A Functional Medicine Approach to Autism
Autism and autism spectrum disorders (ASD) have sky rocketed over a short period of time. In 1970, an estimated 1 in 10,000 children were found to be autistic. In 1995 it was 1 in 500. In 2001 it became 1 in 250. Today, 1 in 68 children are diagnosed as autistic.
The reality is, genetics alone does not explain the epidemic growth of autism and other conditions like it . Our genetics haven’t changed in the last 40 years. Better diagnosis may explain part of the astronomic increase of autism, but only in part. In reality, the medical literature (1) is beginning to recognize autism as an autoimmune reaction against the brain.
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The Gut & Brain Connection
We are only beginning to understand the communication lines between the gut and the brain (gut-brain axis). Every condition that has an immune component has been correlated to some dysfunction of the gut. Called the “second brain” in the literature, your gut is home to around 80% of your immune system.
This sophisticated system, made up of trillions of bacteria, is collectively called the microbiome. The microbiome also has been shown to be a key player in turning on and off genetic expression. Now you can see, with its implications in immune health and genetic expression, why the gut is at the center of some autism research.
One study (2) compared the microbiome of children with and without autism. They found the autistic kids didn’t have the same gut diversity the others had.
Another study (3) found mice with autism like symptoms had the similar lack of gut bacteria diversity.
The prevailing theory in the medical literature (4) is that an imbalanced microbiome and a weakened gut lining or “leaky gut” can cause an inflammatory immune response against the brain and a genetic predisposition to be turned on.
The Genetic Predisposition
Methylation, your biochemical reaction superhighway, happens more than 1 billion times every second in your body to keep you vitally healthy.
Methylation protects our DNA, detoxes our body, and makes our brain and gut healthy.
In short, if methylation is not working well, a lot can go wrong with your health.
There are many different genes that are responsible for making methylation happen. Methylation gene mutations or changes can impair our body’s ability to methylate.
One of those methylation genes is the MTHFR gene. MTHFR gene mutations don’t send all the instructions to make the important enzyme that converts the inactive B vitamin folic acid, into the active methyl-folate. Some research estimates that those of us with MTHFR changes make up to 70% less methyl-folate!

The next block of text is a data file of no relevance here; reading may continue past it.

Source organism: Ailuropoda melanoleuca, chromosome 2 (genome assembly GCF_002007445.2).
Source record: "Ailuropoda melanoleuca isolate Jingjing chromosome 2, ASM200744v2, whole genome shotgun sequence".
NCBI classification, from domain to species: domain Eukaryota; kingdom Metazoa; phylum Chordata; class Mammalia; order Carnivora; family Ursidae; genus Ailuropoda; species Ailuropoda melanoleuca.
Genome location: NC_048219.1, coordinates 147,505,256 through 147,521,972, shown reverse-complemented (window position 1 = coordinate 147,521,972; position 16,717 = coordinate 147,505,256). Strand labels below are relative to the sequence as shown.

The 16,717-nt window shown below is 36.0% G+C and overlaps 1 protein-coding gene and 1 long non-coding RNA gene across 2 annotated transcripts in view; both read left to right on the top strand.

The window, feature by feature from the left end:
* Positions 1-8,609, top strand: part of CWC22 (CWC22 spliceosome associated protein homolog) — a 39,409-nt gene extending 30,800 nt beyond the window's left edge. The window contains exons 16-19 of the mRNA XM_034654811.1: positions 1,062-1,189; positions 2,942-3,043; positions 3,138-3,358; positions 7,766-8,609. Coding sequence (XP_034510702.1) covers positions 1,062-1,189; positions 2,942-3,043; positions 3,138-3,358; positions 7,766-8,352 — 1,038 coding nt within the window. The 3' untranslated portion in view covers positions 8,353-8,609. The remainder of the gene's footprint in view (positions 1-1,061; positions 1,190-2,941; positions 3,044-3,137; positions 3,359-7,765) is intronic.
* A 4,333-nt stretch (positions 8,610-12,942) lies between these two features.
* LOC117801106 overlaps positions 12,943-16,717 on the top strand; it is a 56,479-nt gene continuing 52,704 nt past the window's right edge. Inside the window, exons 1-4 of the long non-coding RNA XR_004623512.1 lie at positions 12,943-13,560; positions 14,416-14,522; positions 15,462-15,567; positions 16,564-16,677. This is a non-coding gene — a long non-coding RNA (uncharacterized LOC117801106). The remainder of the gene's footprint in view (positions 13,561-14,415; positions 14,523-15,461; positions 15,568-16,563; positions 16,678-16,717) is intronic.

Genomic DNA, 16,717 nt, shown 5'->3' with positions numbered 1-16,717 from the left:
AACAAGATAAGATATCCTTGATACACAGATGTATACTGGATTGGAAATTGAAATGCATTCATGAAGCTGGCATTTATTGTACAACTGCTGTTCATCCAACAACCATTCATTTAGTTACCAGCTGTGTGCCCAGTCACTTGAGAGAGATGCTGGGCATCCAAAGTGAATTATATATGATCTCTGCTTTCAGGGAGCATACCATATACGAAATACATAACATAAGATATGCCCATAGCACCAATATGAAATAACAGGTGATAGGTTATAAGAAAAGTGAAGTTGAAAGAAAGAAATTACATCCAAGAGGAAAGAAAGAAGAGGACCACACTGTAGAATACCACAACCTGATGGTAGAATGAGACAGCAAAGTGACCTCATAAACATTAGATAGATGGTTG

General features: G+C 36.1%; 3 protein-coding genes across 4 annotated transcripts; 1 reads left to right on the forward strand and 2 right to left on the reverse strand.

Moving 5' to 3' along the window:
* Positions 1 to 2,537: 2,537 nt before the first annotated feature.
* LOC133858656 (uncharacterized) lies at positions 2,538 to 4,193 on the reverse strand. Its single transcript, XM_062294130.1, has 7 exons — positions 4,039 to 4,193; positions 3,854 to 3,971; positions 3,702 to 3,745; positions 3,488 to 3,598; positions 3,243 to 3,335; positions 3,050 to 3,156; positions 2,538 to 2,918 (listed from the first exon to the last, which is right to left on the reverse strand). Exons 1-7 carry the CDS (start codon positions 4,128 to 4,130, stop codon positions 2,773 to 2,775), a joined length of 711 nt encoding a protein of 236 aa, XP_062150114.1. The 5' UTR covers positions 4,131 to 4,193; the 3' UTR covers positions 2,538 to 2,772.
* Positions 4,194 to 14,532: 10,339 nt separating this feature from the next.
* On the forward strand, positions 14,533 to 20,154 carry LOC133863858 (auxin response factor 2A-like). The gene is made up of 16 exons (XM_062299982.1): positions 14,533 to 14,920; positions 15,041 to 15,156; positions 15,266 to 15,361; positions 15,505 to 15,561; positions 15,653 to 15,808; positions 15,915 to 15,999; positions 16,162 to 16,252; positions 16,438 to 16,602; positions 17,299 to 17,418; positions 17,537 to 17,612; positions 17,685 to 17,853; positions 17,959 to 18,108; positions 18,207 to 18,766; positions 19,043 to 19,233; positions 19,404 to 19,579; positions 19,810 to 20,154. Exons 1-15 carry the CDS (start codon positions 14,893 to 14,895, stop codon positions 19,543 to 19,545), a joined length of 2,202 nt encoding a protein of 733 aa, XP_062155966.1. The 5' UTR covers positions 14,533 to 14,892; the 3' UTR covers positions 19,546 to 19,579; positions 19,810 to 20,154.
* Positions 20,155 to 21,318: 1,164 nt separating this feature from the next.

According to a International Society for Autism Research study (5) indicated that the MTHFR C677T polymorphism contributed to increased risk of autism spectrum disorders.
Another study published in Translational Psychiatry found multiple dysregulated DNA methylation pathways that affected the brain of autism patients.
It is methylation gene changes like these that can be triggered by the epigenetic factors of the gut-brain axis that I mentioned before.
To learn more about methylation read What You Need To Know About The Gene Mutation That Affects 40% Of The World.
So What Can I Do Now?
1. Diagnostic testing
Comprehensive diagnostic testing will give insight to the individual case. Some of the labs that I run on patients around the world are:
Comprehensive Gut & Parasitology: a careful look at the microbiome and gut health. I recommend a two or three day collection for the most accurate results.
Gut Permeability: measures the damage of the gut lining or leaky gut syndrome, which can lead to inflammation of the gut and the brain (gut-brain axis).
Comprehensive Antibodies: a detailed look at any inflammatory autoimmune responses against the brain, gut and many different systems in the body.
DNA Methylation Pathway Profile: This test looks at around 30 methylation SNPs (single nucleotide polymorphisms). By looking for DNA mutations that govern methylation, it gives us a personalized guide to what your unique genetic weaknesses and imbalances are so that they can be specifically addressed.
2. Heal the gut
Researchers found that by giving the “autistic” mice the beneficial probiotic bacteroides fragilis, they were less anxious and communicated more vocally, both common autism struggles.
Many of my patients also see an improvement in autistic symptoms by addressing the gut. Food medicines like bone broth is one my top tips to heal the gut.